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Case study

Working with Manchester City Council to feed people in need

Manchester City Council needed a way to coordinate food deliveries to residents when COVID-19 lockdown meant people couldn’t visit local food banks. We helped by creating a system that ensured efficient deliveries to thousands of people every day, no matter what their dietary requirements were.

The challenge

Coordinating regular food deliveries across the city

With stay-at-home orders in place across the UK in March 2020, food bank users in the Manchester area could no longer access this vital service. Manchester City Council began working with food banks to coordinate regular home deliveries to people in need, but soon found itself overwhelmed and struggling to keep up with demand.

The Council had set up a referral process and system of spreadsheets to manage food deliveries. The system considered which food banks were closest to people’s homes and which offered foods for special dietary needs, such as kosher or halal meals or meals that didn’t require kitchen preparation. However, keeping things updated as more and more people sought food assistanceconsumed a lot of hours every day. Duplicated or incorrect user information also complicated the process. Those difficulties increased the risk that people might not receive food at all, or that supplies at different food banks would be wasted rather than going to residents in need.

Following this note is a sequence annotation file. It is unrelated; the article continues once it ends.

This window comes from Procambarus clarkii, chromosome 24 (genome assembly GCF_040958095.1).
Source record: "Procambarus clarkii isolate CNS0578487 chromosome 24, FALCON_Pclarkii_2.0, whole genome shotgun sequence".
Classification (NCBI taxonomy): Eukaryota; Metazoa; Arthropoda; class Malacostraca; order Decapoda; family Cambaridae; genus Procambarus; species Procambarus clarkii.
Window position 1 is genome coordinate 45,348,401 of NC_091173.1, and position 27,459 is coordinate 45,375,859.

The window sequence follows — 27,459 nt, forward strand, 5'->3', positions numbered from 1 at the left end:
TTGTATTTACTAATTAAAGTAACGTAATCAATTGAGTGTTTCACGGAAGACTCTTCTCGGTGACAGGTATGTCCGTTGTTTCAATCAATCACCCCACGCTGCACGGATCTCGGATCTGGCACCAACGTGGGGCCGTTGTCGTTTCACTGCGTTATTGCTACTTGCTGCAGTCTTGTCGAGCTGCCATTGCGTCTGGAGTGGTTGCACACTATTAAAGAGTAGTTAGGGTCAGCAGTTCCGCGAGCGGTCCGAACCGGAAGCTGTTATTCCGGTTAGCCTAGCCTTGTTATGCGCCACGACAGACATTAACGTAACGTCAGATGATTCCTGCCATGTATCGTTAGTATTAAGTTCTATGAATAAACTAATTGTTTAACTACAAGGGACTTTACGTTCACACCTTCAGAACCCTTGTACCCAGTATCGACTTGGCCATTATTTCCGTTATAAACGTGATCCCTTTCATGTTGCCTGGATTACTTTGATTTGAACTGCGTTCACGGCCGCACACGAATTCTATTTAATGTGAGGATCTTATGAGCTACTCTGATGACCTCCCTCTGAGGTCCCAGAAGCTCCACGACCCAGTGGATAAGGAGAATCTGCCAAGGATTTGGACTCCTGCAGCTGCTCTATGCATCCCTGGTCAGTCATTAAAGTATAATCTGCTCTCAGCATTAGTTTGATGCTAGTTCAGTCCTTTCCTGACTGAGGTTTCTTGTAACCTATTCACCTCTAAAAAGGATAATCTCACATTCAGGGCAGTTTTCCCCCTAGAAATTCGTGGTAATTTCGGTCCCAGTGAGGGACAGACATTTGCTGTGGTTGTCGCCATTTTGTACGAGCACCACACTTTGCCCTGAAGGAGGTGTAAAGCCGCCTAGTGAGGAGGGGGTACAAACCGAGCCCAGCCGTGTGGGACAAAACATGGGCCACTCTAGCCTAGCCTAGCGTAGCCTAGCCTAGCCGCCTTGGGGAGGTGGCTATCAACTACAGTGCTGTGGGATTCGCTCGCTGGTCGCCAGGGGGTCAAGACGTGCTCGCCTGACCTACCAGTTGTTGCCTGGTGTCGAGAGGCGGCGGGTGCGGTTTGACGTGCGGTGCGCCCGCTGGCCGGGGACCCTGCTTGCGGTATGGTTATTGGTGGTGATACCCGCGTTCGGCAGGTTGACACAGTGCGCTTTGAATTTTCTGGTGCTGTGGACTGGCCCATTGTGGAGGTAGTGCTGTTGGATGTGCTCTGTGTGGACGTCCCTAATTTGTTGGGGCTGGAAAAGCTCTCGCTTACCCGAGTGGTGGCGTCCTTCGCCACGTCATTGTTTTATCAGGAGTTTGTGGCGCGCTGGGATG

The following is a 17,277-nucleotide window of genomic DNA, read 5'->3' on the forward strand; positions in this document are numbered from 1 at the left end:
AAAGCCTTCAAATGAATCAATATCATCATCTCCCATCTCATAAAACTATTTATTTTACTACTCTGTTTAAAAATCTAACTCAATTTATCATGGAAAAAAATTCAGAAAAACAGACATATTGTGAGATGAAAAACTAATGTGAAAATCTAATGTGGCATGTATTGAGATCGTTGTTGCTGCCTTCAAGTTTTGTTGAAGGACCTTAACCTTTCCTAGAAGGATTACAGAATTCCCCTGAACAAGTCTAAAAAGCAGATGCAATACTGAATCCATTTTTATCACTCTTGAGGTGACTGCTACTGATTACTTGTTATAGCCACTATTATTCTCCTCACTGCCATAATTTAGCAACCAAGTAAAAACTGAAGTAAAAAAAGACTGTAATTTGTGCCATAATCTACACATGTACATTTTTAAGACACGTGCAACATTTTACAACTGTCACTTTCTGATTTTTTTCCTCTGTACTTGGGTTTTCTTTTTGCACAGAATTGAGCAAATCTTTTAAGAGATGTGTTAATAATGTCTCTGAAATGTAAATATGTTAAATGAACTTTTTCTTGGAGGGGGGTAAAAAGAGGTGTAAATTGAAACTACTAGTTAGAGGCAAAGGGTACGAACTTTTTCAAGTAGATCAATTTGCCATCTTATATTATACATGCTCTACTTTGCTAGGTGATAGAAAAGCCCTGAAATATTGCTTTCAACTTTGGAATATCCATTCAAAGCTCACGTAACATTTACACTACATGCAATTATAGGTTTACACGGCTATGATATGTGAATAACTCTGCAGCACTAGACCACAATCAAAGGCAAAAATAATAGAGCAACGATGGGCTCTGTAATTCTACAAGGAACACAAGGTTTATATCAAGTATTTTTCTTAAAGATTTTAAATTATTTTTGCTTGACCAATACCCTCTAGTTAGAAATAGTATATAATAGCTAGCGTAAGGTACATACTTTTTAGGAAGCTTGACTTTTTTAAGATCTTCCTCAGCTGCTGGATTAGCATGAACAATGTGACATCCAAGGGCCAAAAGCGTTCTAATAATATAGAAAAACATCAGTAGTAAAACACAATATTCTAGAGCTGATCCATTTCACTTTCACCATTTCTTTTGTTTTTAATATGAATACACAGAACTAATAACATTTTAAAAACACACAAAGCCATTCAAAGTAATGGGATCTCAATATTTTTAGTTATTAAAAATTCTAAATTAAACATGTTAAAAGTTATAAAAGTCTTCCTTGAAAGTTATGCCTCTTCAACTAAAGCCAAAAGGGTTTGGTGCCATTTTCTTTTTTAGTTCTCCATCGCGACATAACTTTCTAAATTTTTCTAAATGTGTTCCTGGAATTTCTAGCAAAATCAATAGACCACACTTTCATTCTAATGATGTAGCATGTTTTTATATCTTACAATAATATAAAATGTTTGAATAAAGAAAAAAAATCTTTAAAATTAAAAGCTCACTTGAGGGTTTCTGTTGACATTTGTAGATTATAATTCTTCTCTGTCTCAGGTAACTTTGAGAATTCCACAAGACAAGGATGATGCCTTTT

When the Council asked PwC for help, it was coordinating food deliveries to thousands of people each day. Demand was continuing to grow, at its height the food response team was delivering 2,000 food packages or cooked meals to residents in the City who were medically and/or financially vulnerable.

We provide a number of services to Manchester City Council, and staff also regularly help the Council through skills-based volunteering. So the Council was familiar with our commitment to community engagement through the Responsible Business programme and turned to us for advice. After learning of the Council’s food delivery challenges, a team from our Technology, Data and Analytics practice started to quickly build a new system to ease that process.